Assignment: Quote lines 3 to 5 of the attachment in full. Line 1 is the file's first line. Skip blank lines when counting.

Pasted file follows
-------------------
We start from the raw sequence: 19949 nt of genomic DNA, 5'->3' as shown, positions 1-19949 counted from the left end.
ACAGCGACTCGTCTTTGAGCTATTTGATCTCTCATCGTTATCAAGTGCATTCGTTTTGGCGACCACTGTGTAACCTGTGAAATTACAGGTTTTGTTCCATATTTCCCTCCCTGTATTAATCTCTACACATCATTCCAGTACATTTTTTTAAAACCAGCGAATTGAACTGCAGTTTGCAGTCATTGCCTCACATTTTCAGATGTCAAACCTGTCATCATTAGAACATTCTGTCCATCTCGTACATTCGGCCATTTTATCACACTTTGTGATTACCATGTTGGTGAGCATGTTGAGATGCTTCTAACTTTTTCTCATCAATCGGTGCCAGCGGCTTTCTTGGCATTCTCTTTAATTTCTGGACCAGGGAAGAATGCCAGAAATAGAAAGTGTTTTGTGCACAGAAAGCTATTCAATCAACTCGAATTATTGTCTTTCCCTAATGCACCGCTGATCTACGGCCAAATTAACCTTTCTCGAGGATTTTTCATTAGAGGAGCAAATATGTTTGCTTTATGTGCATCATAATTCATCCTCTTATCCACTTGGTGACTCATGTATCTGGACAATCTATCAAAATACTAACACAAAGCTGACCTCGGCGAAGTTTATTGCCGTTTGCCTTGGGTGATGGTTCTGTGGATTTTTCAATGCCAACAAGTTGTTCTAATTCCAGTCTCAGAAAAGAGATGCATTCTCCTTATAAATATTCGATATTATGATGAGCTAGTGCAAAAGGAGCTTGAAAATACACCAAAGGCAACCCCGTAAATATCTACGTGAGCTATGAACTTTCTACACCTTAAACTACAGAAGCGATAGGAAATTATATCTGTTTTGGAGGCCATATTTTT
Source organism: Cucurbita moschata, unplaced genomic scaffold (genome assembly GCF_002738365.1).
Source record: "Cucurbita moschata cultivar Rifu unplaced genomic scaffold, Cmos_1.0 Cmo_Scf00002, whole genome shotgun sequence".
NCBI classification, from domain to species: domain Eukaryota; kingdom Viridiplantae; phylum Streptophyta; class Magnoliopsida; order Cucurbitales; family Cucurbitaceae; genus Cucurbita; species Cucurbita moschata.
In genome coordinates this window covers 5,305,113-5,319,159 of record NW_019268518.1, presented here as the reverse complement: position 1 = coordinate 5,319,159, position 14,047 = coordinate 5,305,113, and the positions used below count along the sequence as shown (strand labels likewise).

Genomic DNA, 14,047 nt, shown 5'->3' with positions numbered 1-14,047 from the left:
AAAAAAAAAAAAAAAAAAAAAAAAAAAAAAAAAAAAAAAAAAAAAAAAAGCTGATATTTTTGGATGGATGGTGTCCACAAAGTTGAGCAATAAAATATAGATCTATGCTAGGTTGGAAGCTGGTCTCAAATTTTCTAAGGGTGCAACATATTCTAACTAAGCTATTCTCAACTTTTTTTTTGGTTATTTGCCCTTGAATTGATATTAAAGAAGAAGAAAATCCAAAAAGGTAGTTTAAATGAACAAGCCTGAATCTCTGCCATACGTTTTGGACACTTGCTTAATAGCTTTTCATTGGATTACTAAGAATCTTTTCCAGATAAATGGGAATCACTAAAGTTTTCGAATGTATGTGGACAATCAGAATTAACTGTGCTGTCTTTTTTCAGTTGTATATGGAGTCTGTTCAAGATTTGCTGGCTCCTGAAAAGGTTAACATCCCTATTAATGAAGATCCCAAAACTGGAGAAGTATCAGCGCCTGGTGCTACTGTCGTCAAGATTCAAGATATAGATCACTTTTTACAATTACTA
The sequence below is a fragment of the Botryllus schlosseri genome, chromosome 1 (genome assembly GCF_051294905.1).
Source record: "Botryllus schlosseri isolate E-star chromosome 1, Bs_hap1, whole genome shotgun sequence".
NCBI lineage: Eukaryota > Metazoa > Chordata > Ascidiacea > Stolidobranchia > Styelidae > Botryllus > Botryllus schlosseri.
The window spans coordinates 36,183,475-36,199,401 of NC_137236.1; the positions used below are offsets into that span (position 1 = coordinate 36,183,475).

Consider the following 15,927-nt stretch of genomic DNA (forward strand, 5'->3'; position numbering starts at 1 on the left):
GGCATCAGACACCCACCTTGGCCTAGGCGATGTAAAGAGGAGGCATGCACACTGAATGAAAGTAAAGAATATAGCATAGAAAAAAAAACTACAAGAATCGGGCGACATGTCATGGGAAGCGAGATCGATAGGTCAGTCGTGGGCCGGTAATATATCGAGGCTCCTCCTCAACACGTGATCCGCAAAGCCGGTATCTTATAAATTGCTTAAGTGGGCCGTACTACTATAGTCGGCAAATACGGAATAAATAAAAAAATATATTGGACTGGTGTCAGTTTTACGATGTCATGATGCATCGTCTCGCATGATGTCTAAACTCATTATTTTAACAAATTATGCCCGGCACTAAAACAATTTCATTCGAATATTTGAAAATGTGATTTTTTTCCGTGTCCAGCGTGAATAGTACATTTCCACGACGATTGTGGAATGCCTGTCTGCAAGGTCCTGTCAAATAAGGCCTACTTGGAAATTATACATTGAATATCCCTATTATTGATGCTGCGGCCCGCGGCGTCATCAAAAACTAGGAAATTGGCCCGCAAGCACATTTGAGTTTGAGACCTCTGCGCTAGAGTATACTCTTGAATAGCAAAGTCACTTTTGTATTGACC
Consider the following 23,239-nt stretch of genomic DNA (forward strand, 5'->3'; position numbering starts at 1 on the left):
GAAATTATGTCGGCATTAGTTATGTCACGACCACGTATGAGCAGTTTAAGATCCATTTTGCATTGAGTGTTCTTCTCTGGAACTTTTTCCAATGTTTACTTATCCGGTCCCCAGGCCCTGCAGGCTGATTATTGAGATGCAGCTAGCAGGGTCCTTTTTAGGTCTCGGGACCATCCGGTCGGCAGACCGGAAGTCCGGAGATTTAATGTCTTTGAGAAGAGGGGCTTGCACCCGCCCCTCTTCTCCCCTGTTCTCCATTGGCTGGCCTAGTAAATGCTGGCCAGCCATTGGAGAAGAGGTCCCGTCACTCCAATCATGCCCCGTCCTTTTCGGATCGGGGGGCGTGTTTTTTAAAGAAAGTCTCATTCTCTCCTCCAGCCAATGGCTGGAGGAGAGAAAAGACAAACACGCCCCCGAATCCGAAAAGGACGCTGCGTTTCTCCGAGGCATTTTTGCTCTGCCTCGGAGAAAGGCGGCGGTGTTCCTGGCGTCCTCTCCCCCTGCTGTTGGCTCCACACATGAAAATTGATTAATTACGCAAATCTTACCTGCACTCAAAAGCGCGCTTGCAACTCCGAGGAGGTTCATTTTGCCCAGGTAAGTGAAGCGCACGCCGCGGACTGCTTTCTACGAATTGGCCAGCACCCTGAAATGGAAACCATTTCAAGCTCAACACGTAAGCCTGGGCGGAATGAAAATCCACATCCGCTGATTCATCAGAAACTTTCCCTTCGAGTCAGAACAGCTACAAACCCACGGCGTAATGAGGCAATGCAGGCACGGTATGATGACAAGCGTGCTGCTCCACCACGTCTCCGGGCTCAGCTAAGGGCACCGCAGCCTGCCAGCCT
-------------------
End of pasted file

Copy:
Source organism: Cucurbita moschata, unplaced genomic scaffold (genome assembly GCF_002738365.1).
Source record: "Cucurbita moschata cultivar Rifu unplaced genomic scaffold, Cmos_1.0 Cmo_Scf00002, whole genome shotgun sequence".
NCBI classification, from domain to species: domain Eukaryota; kingdom Viridiplantae; phylum Streptophyta; class Magnoliopsida; order Cucurbitales; family Cucurbitaceae; genus Cucurbita; species Cucurbita moschata.